China hacks computers of US Navy contractor, secures highly sensitive data


A Washington contractor, who has yet to be named, said its files on "secret plans to develop a supersonic anti-ship missile" had been hacked.

Hackers reportedly targeted a contractor which works for the Naval Undersea Warfare Center - a research and support centre in Newport, Rhode Island.

It said the stolen information amounted to 614 gigabytes of material, including secret plans to develop a supersonic anti-ship missile for use on US submarines by 2020.

The Post "agreed to withhold certain details about the compromised missile project at the request of the Navy, which argued that their release could harm national security". "It would be inappropriate to discuss further details at this time", the US Navy said in a statement to Reuters news agency.

He added: "There are measures in place that require companies to notify the government when a "cyber incident" has occurred that has actual or potential adverse effects on their networks that contain controlled unclassified information".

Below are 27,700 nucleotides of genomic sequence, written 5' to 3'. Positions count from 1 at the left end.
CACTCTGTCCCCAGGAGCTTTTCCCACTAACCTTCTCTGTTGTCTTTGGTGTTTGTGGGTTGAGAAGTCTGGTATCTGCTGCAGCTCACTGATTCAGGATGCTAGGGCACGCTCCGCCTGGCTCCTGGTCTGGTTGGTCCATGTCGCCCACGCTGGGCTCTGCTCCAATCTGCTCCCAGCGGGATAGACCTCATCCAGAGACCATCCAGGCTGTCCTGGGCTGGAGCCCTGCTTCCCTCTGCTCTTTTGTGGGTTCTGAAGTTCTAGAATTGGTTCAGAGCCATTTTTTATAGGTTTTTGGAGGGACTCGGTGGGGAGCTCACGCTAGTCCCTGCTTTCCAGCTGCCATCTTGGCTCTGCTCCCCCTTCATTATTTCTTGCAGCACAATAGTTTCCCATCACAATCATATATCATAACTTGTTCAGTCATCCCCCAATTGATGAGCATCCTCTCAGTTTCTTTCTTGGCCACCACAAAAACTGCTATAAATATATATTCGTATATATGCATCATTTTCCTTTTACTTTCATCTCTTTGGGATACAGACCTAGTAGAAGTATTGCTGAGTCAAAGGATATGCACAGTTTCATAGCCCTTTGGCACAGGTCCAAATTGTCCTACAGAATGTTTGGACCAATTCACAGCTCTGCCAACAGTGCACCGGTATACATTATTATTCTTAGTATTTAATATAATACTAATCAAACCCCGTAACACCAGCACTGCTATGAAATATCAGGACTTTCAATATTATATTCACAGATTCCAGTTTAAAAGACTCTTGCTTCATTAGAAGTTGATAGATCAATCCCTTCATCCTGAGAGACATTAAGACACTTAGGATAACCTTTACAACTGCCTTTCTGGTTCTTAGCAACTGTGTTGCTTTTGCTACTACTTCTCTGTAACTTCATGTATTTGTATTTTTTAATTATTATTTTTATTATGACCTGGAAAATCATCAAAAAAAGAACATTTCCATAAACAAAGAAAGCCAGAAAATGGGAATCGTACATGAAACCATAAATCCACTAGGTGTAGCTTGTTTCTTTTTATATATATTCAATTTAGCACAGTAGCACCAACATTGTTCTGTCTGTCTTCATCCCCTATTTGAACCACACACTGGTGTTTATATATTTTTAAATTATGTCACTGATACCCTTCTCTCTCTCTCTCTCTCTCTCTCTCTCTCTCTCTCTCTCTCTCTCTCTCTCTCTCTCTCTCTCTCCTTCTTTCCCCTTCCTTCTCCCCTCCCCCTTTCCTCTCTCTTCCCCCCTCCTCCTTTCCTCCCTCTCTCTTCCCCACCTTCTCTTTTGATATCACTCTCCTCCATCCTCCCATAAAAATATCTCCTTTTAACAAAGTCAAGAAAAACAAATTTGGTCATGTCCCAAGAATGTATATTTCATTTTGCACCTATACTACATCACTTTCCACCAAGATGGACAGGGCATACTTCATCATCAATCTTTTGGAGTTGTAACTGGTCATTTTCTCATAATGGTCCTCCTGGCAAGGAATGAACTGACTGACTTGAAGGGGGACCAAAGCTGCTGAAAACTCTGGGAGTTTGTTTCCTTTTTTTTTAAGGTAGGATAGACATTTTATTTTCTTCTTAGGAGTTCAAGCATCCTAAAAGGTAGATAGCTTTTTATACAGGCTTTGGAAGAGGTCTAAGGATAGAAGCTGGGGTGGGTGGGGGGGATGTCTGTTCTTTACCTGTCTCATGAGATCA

Unnamed US officials told the Post that hackers took 614 gigabytes of information from the contractor, which was also unnamed.

More news: Just Cause 4 Leaks in Steam Ad
More news: Mueller Adds Obstruction Charge on Manafort and Indicts His Right-Hand Man
More news: Al Pacino Joins Tarantino's Once Upon A Time In Hollywood

"The breach is part of China's long-running effort to blunt the USA advantage in military technology and become the preeminent power in East Asia".

US officials believe China has for years carried out hacking attacks on the USA military, the USA government and US companies.

'They are completely focused on getting advanced weapons technology through all kinds of means. Sea Dragon is a $300 million project scheduled for underwater testing in September. The initiative, which is shrouded in secrecy, was first launched in 2012.

Other information stolen included signal and sensor data for submarines, information relating to cryptographic systems, and a Navy electronic warfare library. The report comes at a tricky time in US-China relations. The newspaper reported that while the data was housed on the contrator's unclassified network, when aggregated, officials said the data could be considered classified.

The investigation is being led by the Navy with the assistance of the FBI, officials said.